EXCERPT from the Address:
Leon Botstein, the young President of Bard College in New York recently wrote the following: …no one in America writes except from necessity. Our ease of movement and access to the telephone have made most of our exchanges not written but rather oral, distance notwithstanding. Good news is brought in person or by voice; bad news in writing. We tell someone we love them, and we write the proverbial ‘Dear John’ letter. Bills, warnings, eviction notices and refusals come in writing…The relatives we wish not to see are those to whom we write. In this world, it is little wonder that no American child sees any need to become literate.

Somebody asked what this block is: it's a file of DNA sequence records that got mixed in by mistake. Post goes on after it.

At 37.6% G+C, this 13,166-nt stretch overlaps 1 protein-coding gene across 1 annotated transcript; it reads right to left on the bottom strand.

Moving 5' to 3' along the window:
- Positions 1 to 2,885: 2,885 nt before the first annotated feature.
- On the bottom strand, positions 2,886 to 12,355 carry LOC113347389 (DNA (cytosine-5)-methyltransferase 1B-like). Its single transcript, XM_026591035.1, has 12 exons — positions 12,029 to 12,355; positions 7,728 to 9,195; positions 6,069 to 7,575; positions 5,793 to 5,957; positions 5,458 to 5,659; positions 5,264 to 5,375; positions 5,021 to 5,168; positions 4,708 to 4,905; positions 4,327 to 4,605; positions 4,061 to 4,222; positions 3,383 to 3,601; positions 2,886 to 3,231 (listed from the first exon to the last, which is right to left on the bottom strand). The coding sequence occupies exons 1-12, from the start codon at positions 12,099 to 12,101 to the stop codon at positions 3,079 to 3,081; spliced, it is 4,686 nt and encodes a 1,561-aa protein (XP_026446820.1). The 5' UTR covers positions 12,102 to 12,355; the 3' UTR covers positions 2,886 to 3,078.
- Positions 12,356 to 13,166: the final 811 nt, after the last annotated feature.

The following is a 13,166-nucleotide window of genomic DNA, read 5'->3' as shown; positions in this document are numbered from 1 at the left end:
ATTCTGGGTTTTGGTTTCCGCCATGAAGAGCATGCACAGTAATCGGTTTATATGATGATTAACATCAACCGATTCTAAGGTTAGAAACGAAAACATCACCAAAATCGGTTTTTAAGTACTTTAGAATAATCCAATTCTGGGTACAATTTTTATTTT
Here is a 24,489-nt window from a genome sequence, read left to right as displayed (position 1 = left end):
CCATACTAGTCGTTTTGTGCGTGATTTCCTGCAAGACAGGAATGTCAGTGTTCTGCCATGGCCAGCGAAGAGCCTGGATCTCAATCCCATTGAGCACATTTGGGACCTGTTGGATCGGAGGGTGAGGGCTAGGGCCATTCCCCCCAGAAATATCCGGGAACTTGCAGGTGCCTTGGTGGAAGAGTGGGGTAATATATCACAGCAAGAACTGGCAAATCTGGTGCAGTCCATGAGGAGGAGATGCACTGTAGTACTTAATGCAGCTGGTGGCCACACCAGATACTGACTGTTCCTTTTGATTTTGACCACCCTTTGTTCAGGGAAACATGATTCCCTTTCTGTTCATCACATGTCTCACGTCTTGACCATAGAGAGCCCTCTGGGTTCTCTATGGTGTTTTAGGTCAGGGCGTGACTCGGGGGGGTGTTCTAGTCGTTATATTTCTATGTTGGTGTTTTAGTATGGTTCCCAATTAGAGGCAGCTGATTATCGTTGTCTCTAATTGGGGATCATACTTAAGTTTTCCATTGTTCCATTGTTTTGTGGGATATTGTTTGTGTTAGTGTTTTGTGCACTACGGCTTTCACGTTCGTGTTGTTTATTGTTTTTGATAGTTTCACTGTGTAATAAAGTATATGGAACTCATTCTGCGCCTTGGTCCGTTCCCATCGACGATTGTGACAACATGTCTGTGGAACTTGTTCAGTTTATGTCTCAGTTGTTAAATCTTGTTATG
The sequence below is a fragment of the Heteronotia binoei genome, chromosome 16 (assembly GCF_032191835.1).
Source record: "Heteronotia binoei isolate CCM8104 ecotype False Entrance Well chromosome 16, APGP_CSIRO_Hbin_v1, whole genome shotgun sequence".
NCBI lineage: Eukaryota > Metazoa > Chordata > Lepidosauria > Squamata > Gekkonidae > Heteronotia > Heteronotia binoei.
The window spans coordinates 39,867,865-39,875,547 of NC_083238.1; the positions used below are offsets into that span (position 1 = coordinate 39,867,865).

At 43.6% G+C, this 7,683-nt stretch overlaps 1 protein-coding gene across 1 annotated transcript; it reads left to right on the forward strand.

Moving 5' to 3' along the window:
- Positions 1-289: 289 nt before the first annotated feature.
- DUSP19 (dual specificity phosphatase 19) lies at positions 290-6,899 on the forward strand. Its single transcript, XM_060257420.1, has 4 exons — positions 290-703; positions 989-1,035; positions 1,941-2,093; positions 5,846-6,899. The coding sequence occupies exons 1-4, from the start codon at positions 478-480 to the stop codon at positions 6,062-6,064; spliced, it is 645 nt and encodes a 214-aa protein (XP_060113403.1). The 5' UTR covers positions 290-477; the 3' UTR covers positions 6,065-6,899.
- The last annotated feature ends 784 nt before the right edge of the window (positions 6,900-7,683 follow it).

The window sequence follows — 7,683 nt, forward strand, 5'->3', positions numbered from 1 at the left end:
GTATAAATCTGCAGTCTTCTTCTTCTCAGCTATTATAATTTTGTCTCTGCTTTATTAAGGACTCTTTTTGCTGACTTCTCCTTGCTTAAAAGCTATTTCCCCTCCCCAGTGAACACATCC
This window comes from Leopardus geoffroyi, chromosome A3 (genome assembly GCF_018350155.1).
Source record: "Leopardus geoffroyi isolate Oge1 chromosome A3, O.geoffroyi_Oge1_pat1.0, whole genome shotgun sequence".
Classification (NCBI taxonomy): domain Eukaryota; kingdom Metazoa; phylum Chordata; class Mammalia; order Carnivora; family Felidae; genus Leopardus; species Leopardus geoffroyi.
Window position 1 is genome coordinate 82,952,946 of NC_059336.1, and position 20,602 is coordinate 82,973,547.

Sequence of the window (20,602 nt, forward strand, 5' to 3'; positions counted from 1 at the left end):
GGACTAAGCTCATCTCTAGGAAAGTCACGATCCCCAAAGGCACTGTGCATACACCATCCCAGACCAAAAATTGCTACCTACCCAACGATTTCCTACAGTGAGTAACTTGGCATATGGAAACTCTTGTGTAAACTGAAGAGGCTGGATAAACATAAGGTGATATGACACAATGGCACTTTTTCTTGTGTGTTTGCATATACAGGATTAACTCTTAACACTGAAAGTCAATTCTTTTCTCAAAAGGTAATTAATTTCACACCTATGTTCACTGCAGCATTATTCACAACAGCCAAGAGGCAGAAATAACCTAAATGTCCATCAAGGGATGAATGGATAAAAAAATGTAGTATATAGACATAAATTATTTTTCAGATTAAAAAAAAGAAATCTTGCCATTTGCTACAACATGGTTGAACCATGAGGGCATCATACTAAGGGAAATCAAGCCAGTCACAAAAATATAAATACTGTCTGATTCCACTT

And yet the need to become literate remains a sine qua non of place and purpose in the modern world. The computer revolution will not obliterate in one fell swoop the consequences of Gutenberg. Those of us who proudly use, and disingenuously abuse, the myth of the ‘oral tradition’ will not escape the tenacity of the scribal imperative. Writing is not antonym to speaking. Both will continue hand in hand for a long time to come since societies like ours in the Caribbean cannot afford the neglect of any of the skills and modalities of communication with ourselves and with the rest of the world if we are to find form and purpose in sharing the human condition….